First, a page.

Week 8: –úatting. Solving systems of linear equations with NumPy. The original Triangulation Matting paper. Reading: Section 10.4.1 of Szeliski.

We went over the midterm (except for the last question)

Just for fun: Chroma keying (with links to explanations of how this used to be done in film without digital image processing).

Coming up: Section 3.6 of Szeliski.

Week 9: Matting equation: C = a*F+(1-a)*B. Suppose we know C and B. How to transform this into a linear equation?

F + (B-C)*(1/a) = B

This is obtained by rearranging the terms, and can be written in matrix form, with F and (1/a) as the unknowns.

Separating the dataset into training, test, and validation sets. Optional watching (more advanced than what we did): Andrew Ng's coursera segment on cross-validation.

Just for fun: Q in lecture: how do we determine what the size of the test set should be? A: in general in academic research in computer vision, the dataset comes with a standard test set, so that's what you use. In general, the performance on the test set is an estimate for the performance on new real-world data. The larger the test set, the more precise is this estimate. If the output is binary (e.g., face/not a face), the precision of the estimate could be said to be 100%/sqrt(N), where N is the size of the test set. For example, if the performance on a test set of size 1000 for face/non face classification is 80%, then the performance on real world data can be expected to be within about 100%/sqrt(1000)=3% of 80% (i.e., between 77% and 83%). (This estimate is obtained by computing the standard error for the ratio estimator. For more details, talk to me or take e.g. STA304.)

Image warping (up to backward/forward warps). Reading: Szeliski Section 3.6.

Week 10: Image warping (to the end), image warping code (puppy.jpg). Reading: Szeliski Section 3.6.

Image morphing (PPT with animations). 500 Years of Female Portraits in Western Art, 0 to 65 and back in a minute.

Just for fun: perspective in art, perspective in the works of Paul Cézanne.

Week 11: (Started on the Friday of week 10 for the day section) A brief intro to imaging and colour, colour balancing. Reading: Szeliski 2.3.2.

An illustration: #thedress

Flash/no flash and dark flash photography. Homepages: Dark Flash Photography at New York University, Flash/No-Flash Photography at Microsoft Research.

Eulerian motion magnification (PPTX). Homepages: Eulerian Video Magnification for Revealing Subtle Changes in the World at MIT, Video Magnification at MIT. Video: Eulerian Video Magnification.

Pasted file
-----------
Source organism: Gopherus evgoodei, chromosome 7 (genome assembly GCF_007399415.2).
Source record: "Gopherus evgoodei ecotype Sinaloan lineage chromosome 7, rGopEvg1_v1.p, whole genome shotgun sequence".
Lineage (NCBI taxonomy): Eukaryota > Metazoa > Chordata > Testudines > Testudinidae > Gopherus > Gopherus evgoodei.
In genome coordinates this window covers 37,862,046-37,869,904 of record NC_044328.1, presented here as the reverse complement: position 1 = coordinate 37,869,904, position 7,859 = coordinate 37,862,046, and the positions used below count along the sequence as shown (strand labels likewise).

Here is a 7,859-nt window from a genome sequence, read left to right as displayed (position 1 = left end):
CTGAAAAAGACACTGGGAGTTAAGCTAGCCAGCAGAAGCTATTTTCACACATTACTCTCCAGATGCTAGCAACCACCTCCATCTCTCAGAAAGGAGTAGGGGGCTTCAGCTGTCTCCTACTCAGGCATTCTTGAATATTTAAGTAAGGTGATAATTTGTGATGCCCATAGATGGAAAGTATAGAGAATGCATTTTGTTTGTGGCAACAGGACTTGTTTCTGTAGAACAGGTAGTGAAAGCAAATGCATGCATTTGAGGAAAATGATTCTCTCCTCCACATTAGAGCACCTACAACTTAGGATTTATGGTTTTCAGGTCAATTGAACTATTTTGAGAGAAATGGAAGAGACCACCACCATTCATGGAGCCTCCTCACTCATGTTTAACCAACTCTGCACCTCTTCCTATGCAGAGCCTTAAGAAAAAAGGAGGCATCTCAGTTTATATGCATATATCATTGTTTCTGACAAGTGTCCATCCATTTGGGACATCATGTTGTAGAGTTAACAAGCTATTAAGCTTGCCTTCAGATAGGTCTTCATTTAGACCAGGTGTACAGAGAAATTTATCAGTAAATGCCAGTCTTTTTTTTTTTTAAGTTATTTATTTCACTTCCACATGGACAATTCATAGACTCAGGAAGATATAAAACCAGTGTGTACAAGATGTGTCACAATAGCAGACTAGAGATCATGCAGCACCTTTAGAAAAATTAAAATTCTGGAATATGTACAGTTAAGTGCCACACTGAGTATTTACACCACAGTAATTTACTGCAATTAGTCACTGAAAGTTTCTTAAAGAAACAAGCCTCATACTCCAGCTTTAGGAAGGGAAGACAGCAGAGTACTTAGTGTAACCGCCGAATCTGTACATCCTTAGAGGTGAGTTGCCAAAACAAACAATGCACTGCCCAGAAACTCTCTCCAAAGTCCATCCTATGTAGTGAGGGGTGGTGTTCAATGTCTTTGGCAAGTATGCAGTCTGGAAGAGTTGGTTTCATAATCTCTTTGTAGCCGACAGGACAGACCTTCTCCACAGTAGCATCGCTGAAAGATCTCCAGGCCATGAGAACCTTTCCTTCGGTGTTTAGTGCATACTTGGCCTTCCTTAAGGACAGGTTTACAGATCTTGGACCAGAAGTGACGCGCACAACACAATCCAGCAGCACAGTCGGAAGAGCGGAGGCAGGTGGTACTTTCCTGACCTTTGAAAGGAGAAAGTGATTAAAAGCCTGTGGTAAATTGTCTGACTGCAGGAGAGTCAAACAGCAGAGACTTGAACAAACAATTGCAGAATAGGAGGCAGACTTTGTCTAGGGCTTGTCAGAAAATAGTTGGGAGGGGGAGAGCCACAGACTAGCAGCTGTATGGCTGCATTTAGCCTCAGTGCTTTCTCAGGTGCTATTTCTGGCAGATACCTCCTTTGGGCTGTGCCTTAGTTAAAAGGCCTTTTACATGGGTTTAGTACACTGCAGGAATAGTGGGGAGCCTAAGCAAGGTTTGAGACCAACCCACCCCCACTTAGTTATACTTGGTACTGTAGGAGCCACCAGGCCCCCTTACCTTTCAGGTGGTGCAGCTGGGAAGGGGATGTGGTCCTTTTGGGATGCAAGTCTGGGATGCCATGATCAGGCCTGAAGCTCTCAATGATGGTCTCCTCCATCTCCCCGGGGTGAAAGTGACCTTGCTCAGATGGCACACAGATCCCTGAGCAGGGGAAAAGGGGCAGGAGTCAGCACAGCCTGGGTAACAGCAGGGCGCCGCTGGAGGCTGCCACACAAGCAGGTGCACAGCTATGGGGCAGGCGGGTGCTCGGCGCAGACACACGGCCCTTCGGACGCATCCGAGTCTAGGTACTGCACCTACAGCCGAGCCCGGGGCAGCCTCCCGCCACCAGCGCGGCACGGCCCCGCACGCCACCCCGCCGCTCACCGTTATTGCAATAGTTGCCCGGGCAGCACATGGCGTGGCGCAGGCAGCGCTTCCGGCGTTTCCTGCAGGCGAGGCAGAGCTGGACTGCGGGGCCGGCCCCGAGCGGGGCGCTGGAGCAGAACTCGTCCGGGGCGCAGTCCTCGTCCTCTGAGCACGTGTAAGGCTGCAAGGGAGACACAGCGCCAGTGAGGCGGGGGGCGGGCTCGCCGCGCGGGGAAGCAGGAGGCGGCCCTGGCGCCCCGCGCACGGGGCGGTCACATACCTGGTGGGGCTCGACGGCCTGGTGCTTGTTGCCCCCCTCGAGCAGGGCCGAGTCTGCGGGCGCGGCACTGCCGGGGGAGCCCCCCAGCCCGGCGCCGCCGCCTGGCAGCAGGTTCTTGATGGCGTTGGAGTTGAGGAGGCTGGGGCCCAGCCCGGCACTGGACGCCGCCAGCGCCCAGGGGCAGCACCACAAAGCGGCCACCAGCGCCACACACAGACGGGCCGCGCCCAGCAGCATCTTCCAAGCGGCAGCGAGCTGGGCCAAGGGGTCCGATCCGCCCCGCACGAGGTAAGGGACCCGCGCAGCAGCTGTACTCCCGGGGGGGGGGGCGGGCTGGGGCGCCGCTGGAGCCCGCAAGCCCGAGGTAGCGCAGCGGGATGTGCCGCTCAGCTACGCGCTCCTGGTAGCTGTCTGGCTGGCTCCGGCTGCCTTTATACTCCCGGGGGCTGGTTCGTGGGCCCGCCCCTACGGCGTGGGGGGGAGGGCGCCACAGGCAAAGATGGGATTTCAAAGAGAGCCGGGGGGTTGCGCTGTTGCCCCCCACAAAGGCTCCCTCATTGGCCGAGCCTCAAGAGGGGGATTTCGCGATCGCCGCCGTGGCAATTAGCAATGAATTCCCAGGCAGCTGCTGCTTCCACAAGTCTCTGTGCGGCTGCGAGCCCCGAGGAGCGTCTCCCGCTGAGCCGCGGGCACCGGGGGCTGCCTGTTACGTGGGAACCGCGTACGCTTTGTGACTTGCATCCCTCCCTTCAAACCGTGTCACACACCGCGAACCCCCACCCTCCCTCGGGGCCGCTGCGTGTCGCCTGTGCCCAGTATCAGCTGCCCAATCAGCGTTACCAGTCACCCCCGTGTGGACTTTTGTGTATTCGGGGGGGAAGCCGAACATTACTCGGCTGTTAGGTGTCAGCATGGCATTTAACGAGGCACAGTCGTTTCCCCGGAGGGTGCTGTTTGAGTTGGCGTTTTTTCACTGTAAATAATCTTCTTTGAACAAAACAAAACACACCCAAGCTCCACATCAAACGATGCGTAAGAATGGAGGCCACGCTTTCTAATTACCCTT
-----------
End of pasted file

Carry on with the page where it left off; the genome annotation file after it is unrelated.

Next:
Week 12: Machine learning for visual computing. Just for fun: TED talk on object recognition with Deep Learning by Fei-Fei Li (Stanford).

Big Data for photo completion. Homepage: Scene Completion Using Millions of Photographs at Carnegie Mellon University.

Data-Driven Beautification. Homepage: Digital Face Beautification, YouTube clip.

Morphing review (these are just extracted from the warping and morphing lectures.)

Overview and looking ahead.

See you in office hours and at the exam, and thanks for a great semester!


All project submission will be done electronically, using the MarkUs system. You can log in to MarkUs using your CDF login and password.

To submit as a group, one of you needs to "invite" the other to be partners, and then the other student needs to accept the invitation. To invite a partner, navigate to the appropriate Assignment page, find "Group Information", and click on "Invite". You will be prompted for the other student's CDF user name; enter it. To accept an invitation, find "Group Information" on the Assignment page, find the invitation listed there, and click on "Join". Only one student must invite the other: if both students send an invitation, then neither of you will be able to accept the other's invitation. So make sure to agree beforehand on who will send the invitation! Also, remember that, when working in a group, only one person must submit solutions.

To submit your work, again navigate to the appropriate Exercise or Assignment page, then click on the "Submissions" tab near the top. Click "Add a New File" and either type a file name or use the "Browse" button to choose one. Then click "Submit". You can submit a new version of any file at any time (though the lateness penalty applies if you submit after the deadline) — look in the "Replace" column. For the purposes of determining the lateness penalty, the submission time is considered to be the time of your latest submission.

Once you have submitted, click on the file's name to check that you have submitted the correct version.


Web-based LaTeX interfaces: WriteLaTeX, ShareLaTeX

TeXworks, a cross-platform LaTeX front-end. To use it, install MikTeX on Windows and MacTeX on Mac

Detexify2 - LaTeX symbol classifier

The LaTeX Wikibook.

Additional LaTeX Documentation, from the home page of the LaTeX Project.

LaTeX on Wikipedia.

Policy on special consideration

Special consideration will be given in cases of documented and serious medical and personal cirumstances.

Previous offerings of CSC320

Winter 2014 (Fernando Flores-Mangas)

Winter 2013 (Kyros Kutulakos)

Winter 2005 (Allan Jepson)

Winter 2005 at UTM (Arnold Rosenbloom)

Valid HTML 4.01 Transitional